from The American Heritage® Dictionary of the English Language, 4th Edition
- adj. Of or having to do with heathens.
- adj. Uncouth; barbarous.
from Wiktionary, Creative Commons Attribution/Share-Alike License
- adj. Sort-of or somewhat like a heathen.
from the GNU version of the Collaborative International Dictionary of English
- adj. Of or pertaining to the heathen; resembling or characteristic of heathens.
- adj. Rude; uncivilized; savage; cruel.
- adj. Irreligious.
from The Century Dictionary and Cyclopedia
- Of or pertaining to gentiles or pagans; characteristic of or practised by the heathen: as, heathenish rites.
- Hence Uncivilized; uncultured; rude; savage; degraded; cruel.
from WordNet 3.0 Copyright 2006 by Princeton University. All rights reserved.
- adj. not acknowledging the God of Christianity and Judaism and Islam
Sorry, no etymologies found.
Sabbath, they inserted a clause for the taking down of maypoles, which they called a heathenish vanity.
Look back at the passage on the first page of this chapter: the Old Testament church both created and borrowed Gehenna, its idea of a hell, from its surrounding countries and so-called heathenish cultures.
Every - thing which recalled a heathenish idol-cult was re - jected, and the meaning of imago was limited mainly to painted images, which being flat and therefore not similar materially to what they represented, suggested only the shape of divine figures.
This practice of sitting up all night with the dying, H.W. justly enough condemns as "heathenish:" "The houses cannot hold them all, of course, and they sit round out-of-doors in the street, the younger ones often falling asleep on the ground, and then they 'hab fever.'"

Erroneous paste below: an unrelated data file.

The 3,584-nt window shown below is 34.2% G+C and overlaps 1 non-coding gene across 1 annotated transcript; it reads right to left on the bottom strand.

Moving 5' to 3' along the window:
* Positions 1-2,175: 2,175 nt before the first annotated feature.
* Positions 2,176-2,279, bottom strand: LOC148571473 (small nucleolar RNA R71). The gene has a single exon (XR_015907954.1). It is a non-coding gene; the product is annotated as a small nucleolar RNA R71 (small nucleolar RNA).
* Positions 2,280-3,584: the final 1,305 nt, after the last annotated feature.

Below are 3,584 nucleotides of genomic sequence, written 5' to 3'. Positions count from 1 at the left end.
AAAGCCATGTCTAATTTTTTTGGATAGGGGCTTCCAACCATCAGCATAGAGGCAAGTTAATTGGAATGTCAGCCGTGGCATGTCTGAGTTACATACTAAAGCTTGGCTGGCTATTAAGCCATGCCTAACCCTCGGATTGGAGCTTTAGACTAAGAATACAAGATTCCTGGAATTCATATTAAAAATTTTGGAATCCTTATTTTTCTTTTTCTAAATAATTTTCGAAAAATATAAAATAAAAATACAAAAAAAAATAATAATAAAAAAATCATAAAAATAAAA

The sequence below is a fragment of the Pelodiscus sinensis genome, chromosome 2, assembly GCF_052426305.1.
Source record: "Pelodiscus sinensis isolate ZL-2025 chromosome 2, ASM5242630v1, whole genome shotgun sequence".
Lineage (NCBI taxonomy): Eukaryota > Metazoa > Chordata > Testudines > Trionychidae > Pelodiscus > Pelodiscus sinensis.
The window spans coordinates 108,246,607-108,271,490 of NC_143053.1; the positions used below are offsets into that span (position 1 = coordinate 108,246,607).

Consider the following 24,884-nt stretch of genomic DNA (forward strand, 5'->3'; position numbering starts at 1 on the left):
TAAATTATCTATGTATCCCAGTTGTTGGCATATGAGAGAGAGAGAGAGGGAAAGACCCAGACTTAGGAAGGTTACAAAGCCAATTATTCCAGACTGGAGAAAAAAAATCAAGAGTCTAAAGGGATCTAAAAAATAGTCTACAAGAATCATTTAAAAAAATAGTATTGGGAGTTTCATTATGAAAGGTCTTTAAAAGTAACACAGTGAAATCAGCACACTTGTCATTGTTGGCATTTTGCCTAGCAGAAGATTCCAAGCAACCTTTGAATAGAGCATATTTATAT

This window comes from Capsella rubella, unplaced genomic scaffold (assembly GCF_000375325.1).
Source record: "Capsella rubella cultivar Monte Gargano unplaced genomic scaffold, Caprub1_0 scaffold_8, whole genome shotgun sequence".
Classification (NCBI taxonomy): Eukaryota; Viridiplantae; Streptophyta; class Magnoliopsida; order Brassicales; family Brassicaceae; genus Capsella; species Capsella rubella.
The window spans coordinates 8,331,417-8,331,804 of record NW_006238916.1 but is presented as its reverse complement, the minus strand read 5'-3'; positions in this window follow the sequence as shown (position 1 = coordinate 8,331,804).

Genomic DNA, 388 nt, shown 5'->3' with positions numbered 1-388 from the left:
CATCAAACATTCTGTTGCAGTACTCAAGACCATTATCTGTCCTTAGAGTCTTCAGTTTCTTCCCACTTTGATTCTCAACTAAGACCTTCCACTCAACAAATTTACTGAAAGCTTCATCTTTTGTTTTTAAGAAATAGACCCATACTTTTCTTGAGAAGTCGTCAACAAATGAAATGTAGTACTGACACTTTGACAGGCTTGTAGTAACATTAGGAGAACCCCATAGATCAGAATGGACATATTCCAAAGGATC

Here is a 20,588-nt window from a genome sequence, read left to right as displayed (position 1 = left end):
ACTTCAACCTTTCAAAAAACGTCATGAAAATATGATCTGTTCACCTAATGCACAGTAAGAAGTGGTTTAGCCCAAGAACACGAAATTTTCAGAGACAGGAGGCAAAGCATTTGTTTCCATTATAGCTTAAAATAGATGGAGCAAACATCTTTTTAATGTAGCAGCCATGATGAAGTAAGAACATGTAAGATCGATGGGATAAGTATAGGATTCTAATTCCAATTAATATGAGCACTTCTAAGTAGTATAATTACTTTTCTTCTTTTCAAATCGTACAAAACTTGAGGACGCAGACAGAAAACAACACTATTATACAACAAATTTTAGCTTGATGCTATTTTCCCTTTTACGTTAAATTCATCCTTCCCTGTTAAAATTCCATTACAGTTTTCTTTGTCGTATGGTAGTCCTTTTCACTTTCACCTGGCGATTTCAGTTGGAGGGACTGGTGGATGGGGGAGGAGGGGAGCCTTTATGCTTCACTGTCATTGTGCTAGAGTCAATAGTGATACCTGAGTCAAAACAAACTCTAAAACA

Doctrine, and prefer to regard it as a "heathenish" teaching, still the fact remains that the careful and unprejudiced student will find indisputable evidence in the writings of the Early Christian Fathers pointing surely to the conclusion that the doctrine of Metempsychosis was believed and taught in the Inner Circle of the Early Church.
No one listens now to the precipitate ignorance which would set aside as "heathenish" the high civilization of this great race; but justice is not yet done to their past development and present capacities.
_ Pray thee, Doralice, why do we quarrel thus a-days? ha! this is but a kind of heathenish life, and does not answer the ends of marriage.
The writer calls booing a "silly custom" that is "heathenish," and then makes a plea.
Massachusetts spurned "heathenish" practices to such a degree that it stopped using names for the days of the week, referring to them only by numbers.
Namely, it appears as though Paul borrowed in bulk from the writings of Epicurus, a historically maligned Greek philosopher (much of that maligning came from later Christians seeking to cover-up the heathenish connection) who emerged during the rise of Alexander in the 4th Century B.C.